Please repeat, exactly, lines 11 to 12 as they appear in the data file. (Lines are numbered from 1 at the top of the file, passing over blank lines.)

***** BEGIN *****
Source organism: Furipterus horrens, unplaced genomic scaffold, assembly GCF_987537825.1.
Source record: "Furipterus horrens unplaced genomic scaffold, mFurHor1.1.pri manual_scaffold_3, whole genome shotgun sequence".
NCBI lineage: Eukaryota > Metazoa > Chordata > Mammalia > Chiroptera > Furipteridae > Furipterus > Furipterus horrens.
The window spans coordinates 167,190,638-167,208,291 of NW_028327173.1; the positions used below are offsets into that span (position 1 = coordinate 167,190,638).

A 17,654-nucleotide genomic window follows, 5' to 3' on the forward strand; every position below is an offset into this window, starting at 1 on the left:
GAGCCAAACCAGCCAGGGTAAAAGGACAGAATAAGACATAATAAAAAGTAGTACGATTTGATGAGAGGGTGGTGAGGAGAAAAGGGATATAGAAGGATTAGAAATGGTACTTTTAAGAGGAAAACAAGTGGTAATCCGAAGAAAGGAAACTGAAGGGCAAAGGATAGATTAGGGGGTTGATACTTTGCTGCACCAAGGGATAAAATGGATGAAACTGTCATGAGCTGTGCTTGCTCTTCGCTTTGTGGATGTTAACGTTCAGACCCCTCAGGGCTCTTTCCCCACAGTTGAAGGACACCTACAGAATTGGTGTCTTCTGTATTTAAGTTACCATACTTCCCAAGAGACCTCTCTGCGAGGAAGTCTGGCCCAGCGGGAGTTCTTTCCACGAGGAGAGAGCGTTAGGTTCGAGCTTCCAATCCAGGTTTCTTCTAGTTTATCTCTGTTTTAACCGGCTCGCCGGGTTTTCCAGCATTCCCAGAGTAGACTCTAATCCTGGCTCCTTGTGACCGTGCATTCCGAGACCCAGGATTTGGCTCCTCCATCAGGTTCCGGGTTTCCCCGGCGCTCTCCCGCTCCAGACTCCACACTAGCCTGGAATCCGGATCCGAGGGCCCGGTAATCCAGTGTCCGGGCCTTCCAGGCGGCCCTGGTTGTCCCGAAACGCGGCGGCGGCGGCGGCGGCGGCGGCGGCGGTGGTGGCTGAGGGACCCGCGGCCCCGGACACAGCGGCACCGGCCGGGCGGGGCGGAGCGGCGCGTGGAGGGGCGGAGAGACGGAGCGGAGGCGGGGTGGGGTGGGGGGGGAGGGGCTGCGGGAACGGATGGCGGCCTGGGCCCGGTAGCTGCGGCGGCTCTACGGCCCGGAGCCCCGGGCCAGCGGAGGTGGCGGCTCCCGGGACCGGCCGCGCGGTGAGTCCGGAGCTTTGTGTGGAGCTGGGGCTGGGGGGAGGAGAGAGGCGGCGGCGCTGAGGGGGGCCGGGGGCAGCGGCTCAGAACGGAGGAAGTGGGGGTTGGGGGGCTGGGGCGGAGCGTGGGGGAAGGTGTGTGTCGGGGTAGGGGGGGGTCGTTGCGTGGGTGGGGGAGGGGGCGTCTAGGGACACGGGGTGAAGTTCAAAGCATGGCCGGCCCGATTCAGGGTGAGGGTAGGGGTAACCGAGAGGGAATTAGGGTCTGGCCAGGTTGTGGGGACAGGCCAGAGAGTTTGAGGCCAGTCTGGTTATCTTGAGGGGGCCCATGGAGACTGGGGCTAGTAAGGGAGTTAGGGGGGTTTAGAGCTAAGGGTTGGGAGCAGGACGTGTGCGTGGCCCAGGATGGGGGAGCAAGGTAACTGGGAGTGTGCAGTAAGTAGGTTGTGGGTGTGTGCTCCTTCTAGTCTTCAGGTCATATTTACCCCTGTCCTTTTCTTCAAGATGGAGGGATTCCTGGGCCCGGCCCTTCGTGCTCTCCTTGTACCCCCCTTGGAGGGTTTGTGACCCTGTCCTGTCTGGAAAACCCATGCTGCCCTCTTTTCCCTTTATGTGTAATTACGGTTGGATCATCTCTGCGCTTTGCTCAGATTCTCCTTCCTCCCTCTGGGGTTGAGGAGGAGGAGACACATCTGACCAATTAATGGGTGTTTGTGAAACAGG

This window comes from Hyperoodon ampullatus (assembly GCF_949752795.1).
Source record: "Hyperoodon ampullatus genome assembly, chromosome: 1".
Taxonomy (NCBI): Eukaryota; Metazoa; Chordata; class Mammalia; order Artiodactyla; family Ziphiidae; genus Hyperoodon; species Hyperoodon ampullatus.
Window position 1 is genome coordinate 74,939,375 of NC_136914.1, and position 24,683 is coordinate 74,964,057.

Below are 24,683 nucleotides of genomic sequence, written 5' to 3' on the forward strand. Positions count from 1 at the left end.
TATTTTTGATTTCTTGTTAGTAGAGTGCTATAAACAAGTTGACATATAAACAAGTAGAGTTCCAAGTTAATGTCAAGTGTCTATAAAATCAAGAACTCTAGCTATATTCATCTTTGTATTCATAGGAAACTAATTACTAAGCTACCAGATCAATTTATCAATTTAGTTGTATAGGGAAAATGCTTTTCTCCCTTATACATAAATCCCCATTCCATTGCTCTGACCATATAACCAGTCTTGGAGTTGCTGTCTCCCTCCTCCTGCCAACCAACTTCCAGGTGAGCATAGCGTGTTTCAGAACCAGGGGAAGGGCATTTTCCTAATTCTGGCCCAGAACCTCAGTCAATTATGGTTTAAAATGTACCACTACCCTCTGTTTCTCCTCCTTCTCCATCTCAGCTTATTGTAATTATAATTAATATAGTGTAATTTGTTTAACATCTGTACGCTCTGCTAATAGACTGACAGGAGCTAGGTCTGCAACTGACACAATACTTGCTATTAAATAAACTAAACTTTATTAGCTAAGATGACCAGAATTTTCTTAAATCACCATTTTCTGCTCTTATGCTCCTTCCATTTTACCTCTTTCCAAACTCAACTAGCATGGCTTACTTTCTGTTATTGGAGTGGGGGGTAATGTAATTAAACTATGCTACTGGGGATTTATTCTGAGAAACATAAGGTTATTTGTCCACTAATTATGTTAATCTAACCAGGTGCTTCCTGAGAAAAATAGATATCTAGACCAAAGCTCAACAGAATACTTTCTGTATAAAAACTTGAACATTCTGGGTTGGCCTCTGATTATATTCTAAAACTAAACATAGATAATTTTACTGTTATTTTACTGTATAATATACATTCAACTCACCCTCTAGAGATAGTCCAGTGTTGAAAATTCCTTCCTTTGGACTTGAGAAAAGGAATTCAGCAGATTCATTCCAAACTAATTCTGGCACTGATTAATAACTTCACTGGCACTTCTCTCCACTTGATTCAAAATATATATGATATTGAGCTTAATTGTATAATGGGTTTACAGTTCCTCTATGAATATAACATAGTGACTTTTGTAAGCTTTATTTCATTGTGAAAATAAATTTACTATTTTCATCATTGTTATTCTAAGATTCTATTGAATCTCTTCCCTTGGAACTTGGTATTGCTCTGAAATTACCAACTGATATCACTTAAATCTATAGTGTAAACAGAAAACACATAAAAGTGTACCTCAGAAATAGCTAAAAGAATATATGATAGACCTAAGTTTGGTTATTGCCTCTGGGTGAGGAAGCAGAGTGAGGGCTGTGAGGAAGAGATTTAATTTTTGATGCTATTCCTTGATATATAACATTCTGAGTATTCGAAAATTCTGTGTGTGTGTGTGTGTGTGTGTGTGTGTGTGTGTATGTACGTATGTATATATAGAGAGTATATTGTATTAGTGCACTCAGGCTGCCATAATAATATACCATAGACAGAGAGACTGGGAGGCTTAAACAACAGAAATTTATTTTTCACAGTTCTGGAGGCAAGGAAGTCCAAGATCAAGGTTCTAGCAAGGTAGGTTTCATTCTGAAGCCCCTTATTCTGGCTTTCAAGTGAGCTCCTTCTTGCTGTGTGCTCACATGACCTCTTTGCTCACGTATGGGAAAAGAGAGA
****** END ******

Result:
Below are 24,683 nucleotides of genomic sequence, written 5' to 3' on the forward strand. Positions count from 1 at the left end.
TATTTTTGATTTCTTGTTAGTAGAGTGCTATAAACAAGTTGACATATAAACAAGTAGAGTTCCAAGTTAATGTCAAGTGTCTATAAAATCAAGAACTCTAGCTATATTCATCTTTGTATTCATAGGAAACTAATTACTAAGCTACCAGATCAATTTATCAATTTAGTTGTATAGGGAAAATGCTTTTCTCCCTTATACATAAATCCCCATTCCATTGCTCTGACCATATAACCAGTCTTGGAGTTGCTGTCTCCCTCCTCCTGCCAACCAACTTCCAGGTGAGCATAGCGTGTTTCAGAACCAGGGGAAGGGCATTTTCCTAATTCTGGCCCAGAACCTCAGTCAATTATGGTTTAAAATGTACCACTACCCTCTGTTTCTCCTCCTTCTCCATCTCAGCTTATTGTAATTATAATTAATATAGTGTAATTTGTTTAACATCTGTACGCTCTGCTAATAGACTGACAGGAGCTAGGTCTGCAACTGACACAATACTTGCTATTAAATAAACTAAACTTTATTAGCTAAGATGACCAGAATTTTCTTAAATCACCATTTTCTGCTCTTATGCTCCTTCCATTTTACCTCTTTCCAAACTCAACTAGCATGGCTTACTTTCTGTTATTGGAGTGGGGGGTAATGTAATTAAACTATGCTACTGGGGATTTATTCTGAGAAACATAAGGTTATTTGTCCACTAATTATGTTAATCTAACCAGGTGCTTCCTGAGAAAAATAGATATCTAGACCAAAGCTCAACAGAATACTTTCTGTATAAAAACTTGAACATTCTGGGTTGGCCTCTGATTATATTCTAAAACTAAACATAGATAATTTTACTGTTATTTTACTGTATAATATACATTCAACTCACCCTCTAGAGATAGTCCAGTGTTGAAAATTCCTTCCTTTGGACTTGAGAAAAGGAATTCAGCAGATTCATTCCAAACTAATTCTGGCACTGATTAATAACTTCACTGGCACTTCTCTCCACTTGATTCAAAATATATATGATATTGAGCTTAATTGTATAATGGGTTTACAGTTCCTCTATGAATATAACATAGTGACTTTTGTAAGCTTTATTTCATTGTGAAAATAAATTTACTATTTTCATCATTGTTATTCTAAGATTCTATTGAATCTCTTCCCTTGGAACTTGGTATTGCTCTGAAATTACCAACTGATATCACTTAAATCTATAGTGTAAACAGAAAACACATAAAAGTGTACCTCAGAAATAGCTAAAAGAATATATGATAGACCTAAGTTTGGTTATTGCCTCTGGGTGAGGAAGCAGAGTGAGGGCTGTGAGGAAGAGATTTAATTTTTGATGCTATTCCTTGATATATAACATTCTGAGTATTCGAAAATTCTGTGTGTGTGTGTGTGTGTGTGTGTGTGTGTGTGTATGTACGTATGTATATATAGAGAGTATATTGTATTAGTGCACTCAGGCTGCCATAATAATATACCATAGACAGAGAGACTGGGAGGCTTAAACAACAGAAATTTATTTTTCACAGTTCTGGAGGCAAGGAAGTCCAAGATCAAGGTTCTAGCAAGGTAGGTTTCATTCTGAAGCCCCTTATTCTGGCTTTCAAGTGAGCTCCTTCTTGCTGTGTGCTCACATGACCTCTTTGCTCACGTATGGGAAAAGAGAGA